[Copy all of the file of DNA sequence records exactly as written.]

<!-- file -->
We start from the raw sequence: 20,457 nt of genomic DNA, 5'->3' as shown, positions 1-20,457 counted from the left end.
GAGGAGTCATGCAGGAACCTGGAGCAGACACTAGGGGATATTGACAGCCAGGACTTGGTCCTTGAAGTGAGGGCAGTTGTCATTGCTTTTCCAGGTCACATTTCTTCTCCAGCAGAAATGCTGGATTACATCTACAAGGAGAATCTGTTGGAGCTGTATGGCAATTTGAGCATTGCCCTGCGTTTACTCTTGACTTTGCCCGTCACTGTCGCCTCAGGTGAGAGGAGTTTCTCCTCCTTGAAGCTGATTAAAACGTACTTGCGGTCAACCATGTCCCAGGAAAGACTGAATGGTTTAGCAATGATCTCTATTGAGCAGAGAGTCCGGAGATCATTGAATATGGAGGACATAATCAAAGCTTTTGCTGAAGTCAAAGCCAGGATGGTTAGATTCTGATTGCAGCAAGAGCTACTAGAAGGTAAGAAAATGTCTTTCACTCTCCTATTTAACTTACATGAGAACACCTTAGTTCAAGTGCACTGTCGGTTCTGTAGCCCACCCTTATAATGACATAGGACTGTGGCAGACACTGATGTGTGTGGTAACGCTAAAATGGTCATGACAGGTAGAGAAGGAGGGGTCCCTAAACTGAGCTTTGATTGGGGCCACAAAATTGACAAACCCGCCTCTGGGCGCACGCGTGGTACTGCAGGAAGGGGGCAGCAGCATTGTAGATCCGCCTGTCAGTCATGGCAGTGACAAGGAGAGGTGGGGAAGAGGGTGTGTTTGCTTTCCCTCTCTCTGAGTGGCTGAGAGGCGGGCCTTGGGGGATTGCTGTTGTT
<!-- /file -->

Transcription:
We start from the raw sequence: 20,457 nt of genomic DNA, 5'->3' as shown, positions 1-20,457 counted from the left end.
GAGGAGTCATGCAGGAACCTGGAGCAGACACTAGGGGATATTGACAGCCAGGACTTGGTCCTTGAAGTGAGGGCAGTTGTCATTGCTTTTCCAGGTCACATTTCTTCTCCAGCAGAAATGCTGGATTACATCTACAAGGAGAATCTGTTGGAGCTGTATGGCAATTTGAGCATTGCCCTGCGTTTACTCTTGACTTTGCCCGTCACTGTCGCCTCAGGTGAGAGGAGTTTCTCCTCCTTGAAGCTGATTAAAACGTACTTGCGGTCAACCATGTCCCAGGAAAGACTGAATGGTTTAGCAATGATCTCTATTGAGCAGAGAGTCCGGAGATCATTGAATATGGAGGACATAATCAAAGCTTTTGCTGAAGTCAAAGCCAGGATGGTTAGATTCTGATTGCAGCAAGAGCTACTAGAAGGTAAGAAAATGTCTTTCACTCTCCTATTTAACTTACATGAGAACACCTTAGTTCAAGTGCACTGTCGGTTCTGTAGCCCACCCTTATAATGACATAGGACTGTGGCAGACACTGATGTGTGTGGTAACGCTAAAATGGTCATGACAGGTAGAGAAGGAGGGGTCCCTAAACTGAGCTTTGATTGGGGCCACAAAATTGACAAACCCGCCTCTGGGCGCACGCGTGGTACTGCAGGAAGGGGGCAGCAGCATTGTAGATCCGCCTGTCAGTCATGGCAGTGACAAGGAGAGGTGGGGAAGAGGGTGTGTTTGCTTTCCCTCTCTCTGAGTGGCTGAGAGGCGGGCCTTGGGGGATTGCTGTTGTT